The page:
Borazine: spin blocker or not?†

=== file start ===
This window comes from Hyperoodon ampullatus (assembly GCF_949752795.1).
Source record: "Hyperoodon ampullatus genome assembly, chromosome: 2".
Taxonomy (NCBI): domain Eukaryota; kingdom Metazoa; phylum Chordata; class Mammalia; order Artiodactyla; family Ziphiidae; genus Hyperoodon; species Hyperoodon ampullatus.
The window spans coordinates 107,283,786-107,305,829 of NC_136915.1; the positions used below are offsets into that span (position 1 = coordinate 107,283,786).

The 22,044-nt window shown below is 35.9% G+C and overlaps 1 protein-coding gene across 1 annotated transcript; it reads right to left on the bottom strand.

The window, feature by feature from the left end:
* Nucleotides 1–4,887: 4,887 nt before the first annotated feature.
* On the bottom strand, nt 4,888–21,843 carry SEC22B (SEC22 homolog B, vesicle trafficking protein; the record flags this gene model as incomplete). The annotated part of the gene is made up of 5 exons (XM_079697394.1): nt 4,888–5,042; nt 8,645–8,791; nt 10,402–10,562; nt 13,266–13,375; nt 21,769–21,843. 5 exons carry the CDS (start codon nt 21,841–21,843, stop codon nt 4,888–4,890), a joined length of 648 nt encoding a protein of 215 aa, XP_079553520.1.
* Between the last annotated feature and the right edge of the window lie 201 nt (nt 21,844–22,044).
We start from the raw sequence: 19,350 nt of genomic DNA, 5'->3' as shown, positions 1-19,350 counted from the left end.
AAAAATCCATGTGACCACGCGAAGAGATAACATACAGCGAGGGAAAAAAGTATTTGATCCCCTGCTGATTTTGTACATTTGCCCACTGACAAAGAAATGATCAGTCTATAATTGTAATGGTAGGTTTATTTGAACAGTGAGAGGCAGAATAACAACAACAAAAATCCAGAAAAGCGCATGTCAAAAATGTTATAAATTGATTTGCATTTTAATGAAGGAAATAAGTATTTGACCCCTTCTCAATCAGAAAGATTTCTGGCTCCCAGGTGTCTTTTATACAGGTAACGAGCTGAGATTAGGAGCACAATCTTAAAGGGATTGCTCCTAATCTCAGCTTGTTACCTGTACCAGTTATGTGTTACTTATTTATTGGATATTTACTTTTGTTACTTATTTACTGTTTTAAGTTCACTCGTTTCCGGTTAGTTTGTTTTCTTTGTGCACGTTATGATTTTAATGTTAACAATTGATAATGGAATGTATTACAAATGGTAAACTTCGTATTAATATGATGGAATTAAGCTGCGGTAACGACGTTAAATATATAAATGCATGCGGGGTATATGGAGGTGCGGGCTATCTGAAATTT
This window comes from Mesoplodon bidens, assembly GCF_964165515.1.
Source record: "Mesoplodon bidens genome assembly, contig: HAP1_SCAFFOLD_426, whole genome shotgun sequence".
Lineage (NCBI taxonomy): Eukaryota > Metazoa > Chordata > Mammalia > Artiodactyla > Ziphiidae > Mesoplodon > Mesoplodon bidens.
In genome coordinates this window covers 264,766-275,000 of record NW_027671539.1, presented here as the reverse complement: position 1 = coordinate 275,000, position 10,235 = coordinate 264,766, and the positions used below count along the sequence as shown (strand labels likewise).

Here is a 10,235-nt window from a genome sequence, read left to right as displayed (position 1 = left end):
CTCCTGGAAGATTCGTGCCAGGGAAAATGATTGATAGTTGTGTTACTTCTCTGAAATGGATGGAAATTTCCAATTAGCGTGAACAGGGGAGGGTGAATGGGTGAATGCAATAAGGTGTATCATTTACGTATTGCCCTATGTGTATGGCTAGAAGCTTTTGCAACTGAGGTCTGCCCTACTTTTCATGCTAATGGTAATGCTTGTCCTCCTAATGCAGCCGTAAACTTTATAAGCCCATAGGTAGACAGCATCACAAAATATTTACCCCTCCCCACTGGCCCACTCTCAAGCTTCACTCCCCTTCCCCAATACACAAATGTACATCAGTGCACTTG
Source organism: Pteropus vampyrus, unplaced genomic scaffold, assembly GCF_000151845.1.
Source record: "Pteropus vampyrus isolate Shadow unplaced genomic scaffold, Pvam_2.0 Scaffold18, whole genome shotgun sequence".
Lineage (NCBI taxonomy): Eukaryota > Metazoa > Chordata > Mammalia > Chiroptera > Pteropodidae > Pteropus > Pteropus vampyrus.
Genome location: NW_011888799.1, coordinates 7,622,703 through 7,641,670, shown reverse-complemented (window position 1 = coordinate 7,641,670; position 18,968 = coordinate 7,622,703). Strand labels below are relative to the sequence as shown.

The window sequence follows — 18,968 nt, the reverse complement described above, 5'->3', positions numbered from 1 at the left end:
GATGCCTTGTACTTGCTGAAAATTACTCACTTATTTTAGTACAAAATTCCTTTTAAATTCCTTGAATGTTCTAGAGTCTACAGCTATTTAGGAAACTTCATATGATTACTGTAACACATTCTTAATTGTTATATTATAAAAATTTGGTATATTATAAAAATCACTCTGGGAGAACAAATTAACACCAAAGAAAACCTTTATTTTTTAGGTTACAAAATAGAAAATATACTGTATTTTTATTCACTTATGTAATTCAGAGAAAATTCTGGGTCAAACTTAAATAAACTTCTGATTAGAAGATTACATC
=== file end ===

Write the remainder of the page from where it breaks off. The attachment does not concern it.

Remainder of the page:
The spin blocker capacity of borazine is investigated. Specifically, meta-B–B, meta-N–N and para-B–N connected borazines are used as spin-blocker couplers comprised of a pair of radicals: two iminonitroxides (IN); IN and tetrathiafulvalene radical cations (TTF); or two TTFs. Density functional theory (DFT) is used to elucidate the spin blocker capacity of the linkage-specific (meta or para) borazine-coupler and elaborate the role of the lowest unoccupied molecular orbital (LUMO) in magnetic–exchange. Furthermore, a qualitative relation between different magnetic aromaticity indices is made using both nuclear-independent chemical shift (NICS) and the harmonic oscillator model of aromaticity (HOMA). The NICS values are calculated at the centre of the borazine spacer fragment of these diradical species and then also at 0.5 Å increments of the virtual probe from this centre position up to an orthogonal distance of 2.0 Å from the centre. The HOMA values are calculated for the borazine ring fragment in these diradicals. Based on the HOMA and NICS values, it is evident that the borazine exhibits less aromatic character than benzene itself – due to the polar nature of B–N π-bonding. The LUMO mediated spin-exchange between the two consecutive singly occupied molecular orbitals (SOMOs) is explicitly discussed and confirmed to play a pivotal role. The parity of the coupler pathways, i.e. even or odd number of bonds along a selected pathway, between radical moieties is an important factor in predicting the nature and extent of magnetic exchange for these diradicals. Surprisingly, borazine does not always act as a spin-coupling blocker – rather in some cases the coupling is enhanced as compared to a homoatomic (carbon-based) benzene coupler.